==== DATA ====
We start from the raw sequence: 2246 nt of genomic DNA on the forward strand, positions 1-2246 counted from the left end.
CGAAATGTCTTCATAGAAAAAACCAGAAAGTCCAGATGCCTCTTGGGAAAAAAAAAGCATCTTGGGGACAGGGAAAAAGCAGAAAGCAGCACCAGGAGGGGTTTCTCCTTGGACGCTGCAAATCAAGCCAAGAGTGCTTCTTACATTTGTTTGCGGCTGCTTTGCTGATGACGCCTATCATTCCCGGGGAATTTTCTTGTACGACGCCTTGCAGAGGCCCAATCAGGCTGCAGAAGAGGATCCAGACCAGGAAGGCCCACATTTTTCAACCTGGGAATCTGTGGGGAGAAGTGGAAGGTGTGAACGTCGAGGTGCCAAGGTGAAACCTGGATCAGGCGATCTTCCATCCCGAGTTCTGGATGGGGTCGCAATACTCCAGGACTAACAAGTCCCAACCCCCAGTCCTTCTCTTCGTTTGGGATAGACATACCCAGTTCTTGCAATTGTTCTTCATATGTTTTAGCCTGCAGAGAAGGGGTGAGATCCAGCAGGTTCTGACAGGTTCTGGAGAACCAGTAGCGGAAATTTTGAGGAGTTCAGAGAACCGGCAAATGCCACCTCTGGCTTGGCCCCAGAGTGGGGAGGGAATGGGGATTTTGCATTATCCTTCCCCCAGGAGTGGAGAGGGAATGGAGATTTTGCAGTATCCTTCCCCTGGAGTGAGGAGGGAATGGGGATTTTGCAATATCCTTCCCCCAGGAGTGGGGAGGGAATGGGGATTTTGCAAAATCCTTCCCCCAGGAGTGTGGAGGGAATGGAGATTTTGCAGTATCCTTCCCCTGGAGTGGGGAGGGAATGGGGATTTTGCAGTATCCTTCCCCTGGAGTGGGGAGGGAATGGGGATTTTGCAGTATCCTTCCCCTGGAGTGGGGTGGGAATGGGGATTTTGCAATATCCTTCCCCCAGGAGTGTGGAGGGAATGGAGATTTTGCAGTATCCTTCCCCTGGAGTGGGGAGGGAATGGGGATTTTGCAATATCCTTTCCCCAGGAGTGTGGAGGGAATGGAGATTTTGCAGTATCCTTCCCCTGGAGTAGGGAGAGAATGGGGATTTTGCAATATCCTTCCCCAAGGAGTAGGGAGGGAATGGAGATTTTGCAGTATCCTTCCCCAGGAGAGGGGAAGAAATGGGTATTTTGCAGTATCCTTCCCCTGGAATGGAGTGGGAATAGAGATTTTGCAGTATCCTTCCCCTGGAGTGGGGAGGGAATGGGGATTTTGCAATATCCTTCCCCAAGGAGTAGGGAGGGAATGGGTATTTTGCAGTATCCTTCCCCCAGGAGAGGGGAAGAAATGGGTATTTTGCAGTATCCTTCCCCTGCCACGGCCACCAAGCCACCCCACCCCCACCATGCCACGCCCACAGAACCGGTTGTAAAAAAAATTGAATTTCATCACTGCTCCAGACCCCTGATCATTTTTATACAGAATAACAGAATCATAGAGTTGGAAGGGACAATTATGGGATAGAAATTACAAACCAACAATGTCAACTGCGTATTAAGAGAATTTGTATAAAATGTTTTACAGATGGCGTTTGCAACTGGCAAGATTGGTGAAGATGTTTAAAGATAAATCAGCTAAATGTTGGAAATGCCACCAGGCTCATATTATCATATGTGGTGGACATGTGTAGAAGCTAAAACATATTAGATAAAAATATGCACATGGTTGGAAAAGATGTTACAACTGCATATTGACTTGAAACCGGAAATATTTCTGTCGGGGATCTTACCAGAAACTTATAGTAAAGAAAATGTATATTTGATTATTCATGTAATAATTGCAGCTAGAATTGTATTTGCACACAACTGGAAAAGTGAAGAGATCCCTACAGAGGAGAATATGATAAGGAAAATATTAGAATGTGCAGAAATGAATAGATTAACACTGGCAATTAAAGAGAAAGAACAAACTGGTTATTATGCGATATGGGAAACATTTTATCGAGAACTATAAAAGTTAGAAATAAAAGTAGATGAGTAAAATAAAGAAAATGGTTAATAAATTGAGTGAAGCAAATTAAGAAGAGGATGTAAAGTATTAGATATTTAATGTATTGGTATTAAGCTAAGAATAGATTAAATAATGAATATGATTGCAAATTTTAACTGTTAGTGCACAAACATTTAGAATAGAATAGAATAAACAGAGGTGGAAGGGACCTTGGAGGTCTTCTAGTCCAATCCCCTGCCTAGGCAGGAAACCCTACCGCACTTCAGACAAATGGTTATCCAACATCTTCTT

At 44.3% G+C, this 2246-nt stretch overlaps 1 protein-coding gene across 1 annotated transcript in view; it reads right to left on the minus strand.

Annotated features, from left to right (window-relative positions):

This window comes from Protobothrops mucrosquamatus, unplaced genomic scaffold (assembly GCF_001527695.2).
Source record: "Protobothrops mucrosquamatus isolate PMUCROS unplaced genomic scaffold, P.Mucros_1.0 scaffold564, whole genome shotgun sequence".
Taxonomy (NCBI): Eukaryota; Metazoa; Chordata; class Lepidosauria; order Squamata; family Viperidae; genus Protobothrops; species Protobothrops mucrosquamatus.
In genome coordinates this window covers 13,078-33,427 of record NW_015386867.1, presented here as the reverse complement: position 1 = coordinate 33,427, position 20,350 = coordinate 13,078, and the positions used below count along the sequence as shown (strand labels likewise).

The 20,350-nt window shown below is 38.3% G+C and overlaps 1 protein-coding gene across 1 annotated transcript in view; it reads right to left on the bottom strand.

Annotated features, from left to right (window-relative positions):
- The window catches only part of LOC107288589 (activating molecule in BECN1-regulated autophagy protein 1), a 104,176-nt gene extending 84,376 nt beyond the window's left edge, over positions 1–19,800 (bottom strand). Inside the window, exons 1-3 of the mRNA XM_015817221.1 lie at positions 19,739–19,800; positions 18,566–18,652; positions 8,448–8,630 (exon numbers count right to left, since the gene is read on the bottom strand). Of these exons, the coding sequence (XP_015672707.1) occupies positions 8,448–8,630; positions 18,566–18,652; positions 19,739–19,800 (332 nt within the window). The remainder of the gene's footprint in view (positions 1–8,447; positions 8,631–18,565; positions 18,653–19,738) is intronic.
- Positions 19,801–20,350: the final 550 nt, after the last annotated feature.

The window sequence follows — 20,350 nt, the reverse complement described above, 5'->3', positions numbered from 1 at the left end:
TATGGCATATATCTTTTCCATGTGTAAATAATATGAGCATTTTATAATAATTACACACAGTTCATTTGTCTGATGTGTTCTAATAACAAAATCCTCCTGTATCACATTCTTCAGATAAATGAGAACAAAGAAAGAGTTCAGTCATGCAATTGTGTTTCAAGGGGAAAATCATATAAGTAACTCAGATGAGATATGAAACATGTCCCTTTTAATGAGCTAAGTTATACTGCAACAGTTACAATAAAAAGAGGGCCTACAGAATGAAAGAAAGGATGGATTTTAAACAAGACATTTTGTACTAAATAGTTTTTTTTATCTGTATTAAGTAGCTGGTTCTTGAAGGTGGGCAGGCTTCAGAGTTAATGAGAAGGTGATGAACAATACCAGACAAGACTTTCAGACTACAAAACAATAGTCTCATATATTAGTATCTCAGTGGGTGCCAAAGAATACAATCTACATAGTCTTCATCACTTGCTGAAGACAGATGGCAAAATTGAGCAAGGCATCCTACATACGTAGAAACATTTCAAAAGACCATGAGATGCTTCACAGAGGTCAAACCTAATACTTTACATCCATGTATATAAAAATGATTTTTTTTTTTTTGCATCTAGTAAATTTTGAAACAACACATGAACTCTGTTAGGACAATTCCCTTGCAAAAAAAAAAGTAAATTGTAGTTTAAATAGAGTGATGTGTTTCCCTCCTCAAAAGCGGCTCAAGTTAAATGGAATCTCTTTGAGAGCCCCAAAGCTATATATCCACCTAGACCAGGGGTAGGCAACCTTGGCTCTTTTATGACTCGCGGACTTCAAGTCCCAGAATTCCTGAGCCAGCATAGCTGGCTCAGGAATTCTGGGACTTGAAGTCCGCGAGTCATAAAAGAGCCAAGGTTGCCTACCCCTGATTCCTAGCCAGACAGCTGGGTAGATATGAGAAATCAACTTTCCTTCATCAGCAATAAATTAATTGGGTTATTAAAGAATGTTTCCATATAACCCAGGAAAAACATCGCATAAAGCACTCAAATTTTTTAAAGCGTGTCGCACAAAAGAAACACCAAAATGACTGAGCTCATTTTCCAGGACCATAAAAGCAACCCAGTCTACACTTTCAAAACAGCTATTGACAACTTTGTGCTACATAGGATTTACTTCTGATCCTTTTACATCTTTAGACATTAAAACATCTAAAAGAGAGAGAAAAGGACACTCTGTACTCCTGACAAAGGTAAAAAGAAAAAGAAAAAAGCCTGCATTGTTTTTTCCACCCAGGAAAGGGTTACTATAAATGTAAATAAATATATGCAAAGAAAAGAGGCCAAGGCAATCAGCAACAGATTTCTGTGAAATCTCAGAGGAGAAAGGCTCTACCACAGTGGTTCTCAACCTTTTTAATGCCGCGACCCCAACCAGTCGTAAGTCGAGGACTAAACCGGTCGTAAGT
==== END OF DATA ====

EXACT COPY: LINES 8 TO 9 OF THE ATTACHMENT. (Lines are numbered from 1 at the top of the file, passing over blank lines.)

In genome coordinates this window covers 13,078-33,427 of record NW_015386867.1, presented here as the reverse complement: position 1 = coordinate 33,427, position 20,350 = coordinate 13,078, and the positions used below count along the sequence as shown (strand labels likewise).

The 20,350-nt window shown below is 38.3% G+C and overlaps 1 protein-coding gene across 1 annotated transcript in view; it reads right to left on the bottom strand.